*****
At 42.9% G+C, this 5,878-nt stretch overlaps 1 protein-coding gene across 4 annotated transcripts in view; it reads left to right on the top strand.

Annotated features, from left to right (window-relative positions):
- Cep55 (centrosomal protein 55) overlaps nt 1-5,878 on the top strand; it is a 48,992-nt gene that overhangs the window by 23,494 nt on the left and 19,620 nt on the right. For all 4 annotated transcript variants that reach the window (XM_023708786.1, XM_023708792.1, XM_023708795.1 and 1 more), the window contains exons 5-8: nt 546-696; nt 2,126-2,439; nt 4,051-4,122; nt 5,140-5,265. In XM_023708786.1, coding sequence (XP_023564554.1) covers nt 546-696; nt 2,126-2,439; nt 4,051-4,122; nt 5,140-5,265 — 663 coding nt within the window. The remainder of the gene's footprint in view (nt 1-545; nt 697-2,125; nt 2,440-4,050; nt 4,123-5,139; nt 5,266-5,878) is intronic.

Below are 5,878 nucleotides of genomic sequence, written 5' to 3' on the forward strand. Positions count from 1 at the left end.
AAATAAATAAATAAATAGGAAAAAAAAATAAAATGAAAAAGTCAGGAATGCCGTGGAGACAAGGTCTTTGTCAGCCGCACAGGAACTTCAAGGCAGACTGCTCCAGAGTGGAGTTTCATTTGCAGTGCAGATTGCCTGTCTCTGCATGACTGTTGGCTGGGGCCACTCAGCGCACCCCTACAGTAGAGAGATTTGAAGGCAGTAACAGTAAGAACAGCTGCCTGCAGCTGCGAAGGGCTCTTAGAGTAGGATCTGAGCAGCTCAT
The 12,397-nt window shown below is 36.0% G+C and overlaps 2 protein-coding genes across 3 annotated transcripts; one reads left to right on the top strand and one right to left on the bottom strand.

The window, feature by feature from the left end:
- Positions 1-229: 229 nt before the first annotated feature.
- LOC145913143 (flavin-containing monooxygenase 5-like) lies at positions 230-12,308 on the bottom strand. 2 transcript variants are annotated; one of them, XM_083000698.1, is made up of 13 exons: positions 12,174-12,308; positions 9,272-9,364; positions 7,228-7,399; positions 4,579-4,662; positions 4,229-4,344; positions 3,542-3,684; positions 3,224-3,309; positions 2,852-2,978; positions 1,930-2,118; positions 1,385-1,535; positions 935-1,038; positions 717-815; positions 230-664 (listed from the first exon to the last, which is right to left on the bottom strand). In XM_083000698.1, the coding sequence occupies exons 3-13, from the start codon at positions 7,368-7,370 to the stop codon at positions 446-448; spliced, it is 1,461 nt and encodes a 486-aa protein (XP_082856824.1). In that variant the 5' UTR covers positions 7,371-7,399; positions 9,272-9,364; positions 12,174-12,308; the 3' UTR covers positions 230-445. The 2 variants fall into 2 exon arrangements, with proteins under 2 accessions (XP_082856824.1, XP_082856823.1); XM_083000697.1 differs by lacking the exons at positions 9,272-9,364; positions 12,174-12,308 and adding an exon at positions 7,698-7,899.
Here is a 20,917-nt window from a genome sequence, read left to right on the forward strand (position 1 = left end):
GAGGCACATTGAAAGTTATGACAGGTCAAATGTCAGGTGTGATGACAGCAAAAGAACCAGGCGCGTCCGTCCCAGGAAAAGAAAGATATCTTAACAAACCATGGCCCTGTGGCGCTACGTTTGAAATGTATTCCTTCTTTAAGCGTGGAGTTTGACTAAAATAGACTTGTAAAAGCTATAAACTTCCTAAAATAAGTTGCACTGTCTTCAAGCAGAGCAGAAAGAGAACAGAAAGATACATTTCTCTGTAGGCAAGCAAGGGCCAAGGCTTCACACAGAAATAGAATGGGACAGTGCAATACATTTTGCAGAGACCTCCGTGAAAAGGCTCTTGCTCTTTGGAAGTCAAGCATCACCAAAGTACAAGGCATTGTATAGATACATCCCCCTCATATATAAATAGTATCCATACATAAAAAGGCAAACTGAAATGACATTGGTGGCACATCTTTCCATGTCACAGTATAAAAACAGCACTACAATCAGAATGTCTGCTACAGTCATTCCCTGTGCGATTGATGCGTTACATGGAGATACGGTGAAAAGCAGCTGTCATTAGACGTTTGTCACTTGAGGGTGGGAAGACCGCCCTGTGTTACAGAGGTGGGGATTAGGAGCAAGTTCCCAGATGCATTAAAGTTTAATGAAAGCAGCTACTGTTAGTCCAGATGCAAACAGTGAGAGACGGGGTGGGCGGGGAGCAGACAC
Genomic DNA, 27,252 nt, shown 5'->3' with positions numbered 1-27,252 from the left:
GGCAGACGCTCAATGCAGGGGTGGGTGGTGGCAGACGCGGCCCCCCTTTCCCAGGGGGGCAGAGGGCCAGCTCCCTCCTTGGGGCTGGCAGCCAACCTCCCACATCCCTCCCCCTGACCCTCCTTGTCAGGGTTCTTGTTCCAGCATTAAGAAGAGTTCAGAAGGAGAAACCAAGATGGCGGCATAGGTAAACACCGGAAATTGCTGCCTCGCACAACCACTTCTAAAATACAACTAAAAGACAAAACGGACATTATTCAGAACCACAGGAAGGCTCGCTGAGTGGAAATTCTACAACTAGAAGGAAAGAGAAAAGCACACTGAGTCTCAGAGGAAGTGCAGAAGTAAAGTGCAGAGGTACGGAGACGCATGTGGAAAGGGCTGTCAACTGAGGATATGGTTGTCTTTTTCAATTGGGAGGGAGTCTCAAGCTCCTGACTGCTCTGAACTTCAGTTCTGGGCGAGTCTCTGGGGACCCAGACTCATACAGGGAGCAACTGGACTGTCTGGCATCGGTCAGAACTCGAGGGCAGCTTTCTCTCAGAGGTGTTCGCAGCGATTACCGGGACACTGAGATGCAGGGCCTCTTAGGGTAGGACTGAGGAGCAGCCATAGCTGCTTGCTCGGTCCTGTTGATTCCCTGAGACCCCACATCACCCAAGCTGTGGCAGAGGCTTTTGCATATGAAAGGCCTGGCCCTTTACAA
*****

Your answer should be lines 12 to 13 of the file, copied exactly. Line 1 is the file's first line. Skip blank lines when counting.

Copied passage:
Genomic DNA, 27,252 nt, shown 5'->3' with positions numbered 1-27,252 from the left:
GGCAGACGCTCAATGCAGGGGTGGGTGGTGGCAGACGCGGCCCCCCTTTCCCAGGGGGGCAGAGGGCCAGCTCCCTCCTTGGGGCTGGCAGCCAACCTCCCACATCCCTCCCCCTGACCCTCCTTGTCAGGGTTCTTGTTCCAGCATTAAGAAGAGTTCAGAAGGAGAAACCAAGATGGCGGCATAGGTAAACACCGGAAATTGCTGCCTCGCACAACCACTTCTAAAATACAACTAAAAGACAAAACGGACATTATTCAGAACCACAGGAAGGCTCGCTGAGTGGAAATTCTACAACTAGAAGGAAAGAGAAAAGCACACTGAGTCTCAGAGGAAGTGCAGAAGTAAAGTGCAGAGGTACGGAGACGCATGTGGAAAGGGCTGTCAACTGAGGATATGGTTGTCTTTTTCAATTGGGAGGGAGTCTCAAGCTCCTGACTGCTCTGAACTTCAGTTCTGGGCGAGTCTCTGGGGACCCAGACTCATACAGGGAGCAACTGGACTGTCTGGCATCGGTCAGAACTCGAGGGCAGCTTTCTCTCAGAGGTGTTCGCAGCGATTACCGGGACACTGAGATGCAGGGCCTCTTAGGGTAGGACTGAGGAGCAGCCATAGCTGCTTGCTCGGTCCTGTTGATTCCCTGAGACCCCACATCACCCAAGCTGTGGCAGAGGCTTTTGCATATGAAAGGCCTGGCCCTTTACAA